Jung theory builds upon Freud's model which provides "the causal point of view" (p. 31) and adds to it "the final standpoint" (p. 31) where dreams are seen as offering a parable or similie of conscious life. This causal model "conceils" universal psychological interests, desires or cravings while the final model "teaches" where "images in a dream each have instrinsic value of their own" (p. 32)
He states that:
"Just as the body bears the traces of its phylogenetic development, so also does the human mind. ... the possibility that figurative language of dreams is a survival from an archaic mode of thought." (p. 34)
As such "to interpret a dream correctly we need a thorough knowledge of the conscious situation at that moment, because the dream contains its unconscious complement, that is the material which the conscious situation has constellated in the unconscious" (pp. 34-35)
While wanting to avoid classification of dreams into essential types, Jung suggests that dreams can be of four various types: Compensatory, Prospective, Reductive, or Reactive.
Compensatory dreams are the residue of conscious situations (daily living) that lead to the "constellating" of the unconscious complements. Here events from the previous day are blending into the dreamscape.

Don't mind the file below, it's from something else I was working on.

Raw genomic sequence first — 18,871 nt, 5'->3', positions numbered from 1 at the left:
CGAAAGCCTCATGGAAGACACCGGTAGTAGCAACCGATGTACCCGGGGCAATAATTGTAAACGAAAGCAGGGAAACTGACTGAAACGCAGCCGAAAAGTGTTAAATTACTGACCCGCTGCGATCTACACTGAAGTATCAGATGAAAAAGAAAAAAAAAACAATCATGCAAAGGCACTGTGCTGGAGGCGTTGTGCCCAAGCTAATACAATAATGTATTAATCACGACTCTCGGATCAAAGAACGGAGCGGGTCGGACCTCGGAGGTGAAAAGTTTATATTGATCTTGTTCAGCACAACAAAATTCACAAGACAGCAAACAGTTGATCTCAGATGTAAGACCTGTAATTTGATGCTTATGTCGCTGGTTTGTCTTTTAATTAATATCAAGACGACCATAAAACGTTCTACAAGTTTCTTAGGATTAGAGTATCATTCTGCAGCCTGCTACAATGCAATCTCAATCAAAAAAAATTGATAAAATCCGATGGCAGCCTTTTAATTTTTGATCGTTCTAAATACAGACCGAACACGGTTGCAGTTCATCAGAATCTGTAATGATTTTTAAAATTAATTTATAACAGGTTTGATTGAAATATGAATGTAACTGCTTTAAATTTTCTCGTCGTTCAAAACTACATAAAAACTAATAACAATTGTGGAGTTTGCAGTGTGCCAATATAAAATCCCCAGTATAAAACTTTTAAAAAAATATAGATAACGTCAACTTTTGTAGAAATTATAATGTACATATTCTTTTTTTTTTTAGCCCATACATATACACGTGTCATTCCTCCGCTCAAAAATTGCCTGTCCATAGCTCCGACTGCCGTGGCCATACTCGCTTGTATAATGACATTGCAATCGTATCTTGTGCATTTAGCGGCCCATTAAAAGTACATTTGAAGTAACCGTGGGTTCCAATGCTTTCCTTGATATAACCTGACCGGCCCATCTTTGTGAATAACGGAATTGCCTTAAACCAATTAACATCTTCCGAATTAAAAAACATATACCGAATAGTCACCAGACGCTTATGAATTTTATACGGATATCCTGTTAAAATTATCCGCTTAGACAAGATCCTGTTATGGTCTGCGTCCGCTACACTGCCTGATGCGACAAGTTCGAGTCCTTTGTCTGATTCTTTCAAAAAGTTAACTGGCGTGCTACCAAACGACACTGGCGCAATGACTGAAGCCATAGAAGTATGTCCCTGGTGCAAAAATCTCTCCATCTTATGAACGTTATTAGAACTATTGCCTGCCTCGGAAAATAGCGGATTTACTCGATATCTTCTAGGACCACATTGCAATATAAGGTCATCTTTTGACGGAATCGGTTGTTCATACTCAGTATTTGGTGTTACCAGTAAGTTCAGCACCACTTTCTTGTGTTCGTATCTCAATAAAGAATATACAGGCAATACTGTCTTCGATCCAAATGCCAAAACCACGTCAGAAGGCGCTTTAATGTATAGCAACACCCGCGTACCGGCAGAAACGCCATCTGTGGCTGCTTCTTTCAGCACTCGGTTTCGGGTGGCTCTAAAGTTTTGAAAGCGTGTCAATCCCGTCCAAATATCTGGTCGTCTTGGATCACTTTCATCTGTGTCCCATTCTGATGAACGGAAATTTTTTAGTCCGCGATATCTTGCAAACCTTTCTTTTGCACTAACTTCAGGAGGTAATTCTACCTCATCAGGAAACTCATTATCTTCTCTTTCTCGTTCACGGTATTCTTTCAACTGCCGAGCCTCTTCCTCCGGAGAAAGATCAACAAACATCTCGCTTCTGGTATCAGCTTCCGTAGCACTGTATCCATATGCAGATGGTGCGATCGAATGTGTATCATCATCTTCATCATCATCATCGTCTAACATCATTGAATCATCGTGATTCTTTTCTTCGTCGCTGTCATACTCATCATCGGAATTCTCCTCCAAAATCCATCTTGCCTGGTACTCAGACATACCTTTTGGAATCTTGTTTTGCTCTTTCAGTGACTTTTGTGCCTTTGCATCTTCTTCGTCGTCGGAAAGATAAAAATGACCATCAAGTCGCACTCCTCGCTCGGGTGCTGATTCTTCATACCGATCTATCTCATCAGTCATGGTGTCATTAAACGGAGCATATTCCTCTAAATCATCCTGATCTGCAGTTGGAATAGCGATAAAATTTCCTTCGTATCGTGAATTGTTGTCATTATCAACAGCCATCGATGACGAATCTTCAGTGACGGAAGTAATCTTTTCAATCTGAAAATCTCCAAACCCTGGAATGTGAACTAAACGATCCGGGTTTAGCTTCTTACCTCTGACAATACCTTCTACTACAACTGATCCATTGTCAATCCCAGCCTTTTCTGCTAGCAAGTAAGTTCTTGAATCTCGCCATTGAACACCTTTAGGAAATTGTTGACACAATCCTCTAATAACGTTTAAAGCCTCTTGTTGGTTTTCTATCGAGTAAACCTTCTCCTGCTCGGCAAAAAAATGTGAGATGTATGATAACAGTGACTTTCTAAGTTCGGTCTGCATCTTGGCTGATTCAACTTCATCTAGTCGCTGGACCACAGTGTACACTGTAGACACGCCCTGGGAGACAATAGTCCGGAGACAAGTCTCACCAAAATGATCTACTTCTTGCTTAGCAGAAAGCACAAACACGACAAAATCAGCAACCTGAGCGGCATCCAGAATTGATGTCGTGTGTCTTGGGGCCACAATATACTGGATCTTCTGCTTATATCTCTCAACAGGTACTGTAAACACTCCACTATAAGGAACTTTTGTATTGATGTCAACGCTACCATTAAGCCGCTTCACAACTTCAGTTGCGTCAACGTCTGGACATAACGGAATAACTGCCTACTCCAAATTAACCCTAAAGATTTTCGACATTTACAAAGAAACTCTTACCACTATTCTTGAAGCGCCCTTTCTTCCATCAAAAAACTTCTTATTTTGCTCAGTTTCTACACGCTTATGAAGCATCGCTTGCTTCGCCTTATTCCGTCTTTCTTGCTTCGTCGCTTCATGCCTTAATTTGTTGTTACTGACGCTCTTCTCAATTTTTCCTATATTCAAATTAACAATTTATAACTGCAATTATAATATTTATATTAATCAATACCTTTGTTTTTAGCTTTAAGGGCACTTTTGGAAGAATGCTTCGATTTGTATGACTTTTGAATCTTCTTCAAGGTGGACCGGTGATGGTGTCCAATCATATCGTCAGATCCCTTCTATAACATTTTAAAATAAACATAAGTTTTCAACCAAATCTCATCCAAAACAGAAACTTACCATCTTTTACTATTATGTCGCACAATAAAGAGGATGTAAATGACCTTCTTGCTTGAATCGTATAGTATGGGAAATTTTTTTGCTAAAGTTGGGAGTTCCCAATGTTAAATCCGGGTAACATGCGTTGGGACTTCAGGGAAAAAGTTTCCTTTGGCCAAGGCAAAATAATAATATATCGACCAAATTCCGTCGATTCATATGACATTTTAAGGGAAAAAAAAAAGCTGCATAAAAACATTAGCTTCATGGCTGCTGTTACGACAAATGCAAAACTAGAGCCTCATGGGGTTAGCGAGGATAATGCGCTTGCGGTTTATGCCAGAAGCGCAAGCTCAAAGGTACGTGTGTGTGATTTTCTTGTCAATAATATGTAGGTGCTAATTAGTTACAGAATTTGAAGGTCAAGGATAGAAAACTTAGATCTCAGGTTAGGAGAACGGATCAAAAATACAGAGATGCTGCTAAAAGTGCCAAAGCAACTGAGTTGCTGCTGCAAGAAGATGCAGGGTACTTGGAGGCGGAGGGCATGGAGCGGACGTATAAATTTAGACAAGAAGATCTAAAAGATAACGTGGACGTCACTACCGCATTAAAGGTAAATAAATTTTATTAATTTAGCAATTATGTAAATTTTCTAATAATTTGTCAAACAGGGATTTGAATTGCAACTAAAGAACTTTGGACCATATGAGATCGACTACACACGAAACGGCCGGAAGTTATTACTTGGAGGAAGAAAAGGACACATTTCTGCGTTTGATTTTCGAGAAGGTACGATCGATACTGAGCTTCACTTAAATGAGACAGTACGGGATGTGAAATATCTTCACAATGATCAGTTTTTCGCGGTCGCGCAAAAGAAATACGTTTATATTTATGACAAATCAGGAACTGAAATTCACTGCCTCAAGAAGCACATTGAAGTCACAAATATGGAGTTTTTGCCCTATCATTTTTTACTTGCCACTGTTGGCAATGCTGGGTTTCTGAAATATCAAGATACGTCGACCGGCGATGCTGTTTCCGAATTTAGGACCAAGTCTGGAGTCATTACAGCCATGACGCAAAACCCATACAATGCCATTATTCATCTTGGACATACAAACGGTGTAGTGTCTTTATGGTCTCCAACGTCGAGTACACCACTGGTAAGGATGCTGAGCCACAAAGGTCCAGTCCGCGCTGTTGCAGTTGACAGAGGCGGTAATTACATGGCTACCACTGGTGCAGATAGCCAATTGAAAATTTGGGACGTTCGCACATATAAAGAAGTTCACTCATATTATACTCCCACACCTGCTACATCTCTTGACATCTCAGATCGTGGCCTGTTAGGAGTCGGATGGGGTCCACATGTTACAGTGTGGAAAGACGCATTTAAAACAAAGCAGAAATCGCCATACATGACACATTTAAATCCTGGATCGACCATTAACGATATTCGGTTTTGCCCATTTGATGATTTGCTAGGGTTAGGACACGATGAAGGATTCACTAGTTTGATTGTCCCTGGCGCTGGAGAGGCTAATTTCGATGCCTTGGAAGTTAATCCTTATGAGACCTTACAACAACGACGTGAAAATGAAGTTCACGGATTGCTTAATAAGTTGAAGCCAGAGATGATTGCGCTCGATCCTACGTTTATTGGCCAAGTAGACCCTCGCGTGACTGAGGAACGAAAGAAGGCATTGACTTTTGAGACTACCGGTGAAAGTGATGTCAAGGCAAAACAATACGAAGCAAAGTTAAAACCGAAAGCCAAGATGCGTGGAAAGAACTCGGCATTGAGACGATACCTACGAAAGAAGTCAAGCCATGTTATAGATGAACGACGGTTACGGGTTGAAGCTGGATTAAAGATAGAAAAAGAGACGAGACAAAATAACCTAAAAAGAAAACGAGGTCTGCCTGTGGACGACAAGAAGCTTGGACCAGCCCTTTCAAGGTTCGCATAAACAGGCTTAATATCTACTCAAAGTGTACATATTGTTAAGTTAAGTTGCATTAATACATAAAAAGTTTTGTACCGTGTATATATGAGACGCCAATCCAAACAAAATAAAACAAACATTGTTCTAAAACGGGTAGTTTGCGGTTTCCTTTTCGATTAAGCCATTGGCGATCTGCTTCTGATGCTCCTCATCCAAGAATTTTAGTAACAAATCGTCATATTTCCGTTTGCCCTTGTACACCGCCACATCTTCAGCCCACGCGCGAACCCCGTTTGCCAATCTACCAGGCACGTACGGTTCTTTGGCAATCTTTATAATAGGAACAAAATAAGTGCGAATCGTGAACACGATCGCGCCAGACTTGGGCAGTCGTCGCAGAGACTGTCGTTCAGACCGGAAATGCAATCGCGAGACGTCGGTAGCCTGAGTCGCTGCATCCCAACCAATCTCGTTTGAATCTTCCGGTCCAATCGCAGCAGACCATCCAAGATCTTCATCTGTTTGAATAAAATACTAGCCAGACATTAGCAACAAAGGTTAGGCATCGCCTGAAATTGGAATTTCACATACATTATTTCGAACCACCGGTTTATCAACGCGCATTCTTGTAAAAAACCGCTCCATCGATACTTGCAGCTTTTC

Prospective dreams are those working through or anticipating in the unconscious possible future conscious achievements. These may be simple problem solvings or prophecies, but he cautions us not to read too much into these.
Reductive dreams involve the "[n]egatively compensating or reductive function" (p. 43) where they tend to invovle "disintegration, to disovle, to devalue even to destroy and demolish" (p. 44) past features and structures of the self .
Reactive dreams take their content and forms from a response to conscious (everyday) events of the past such as trauma or deeply felt expereinces.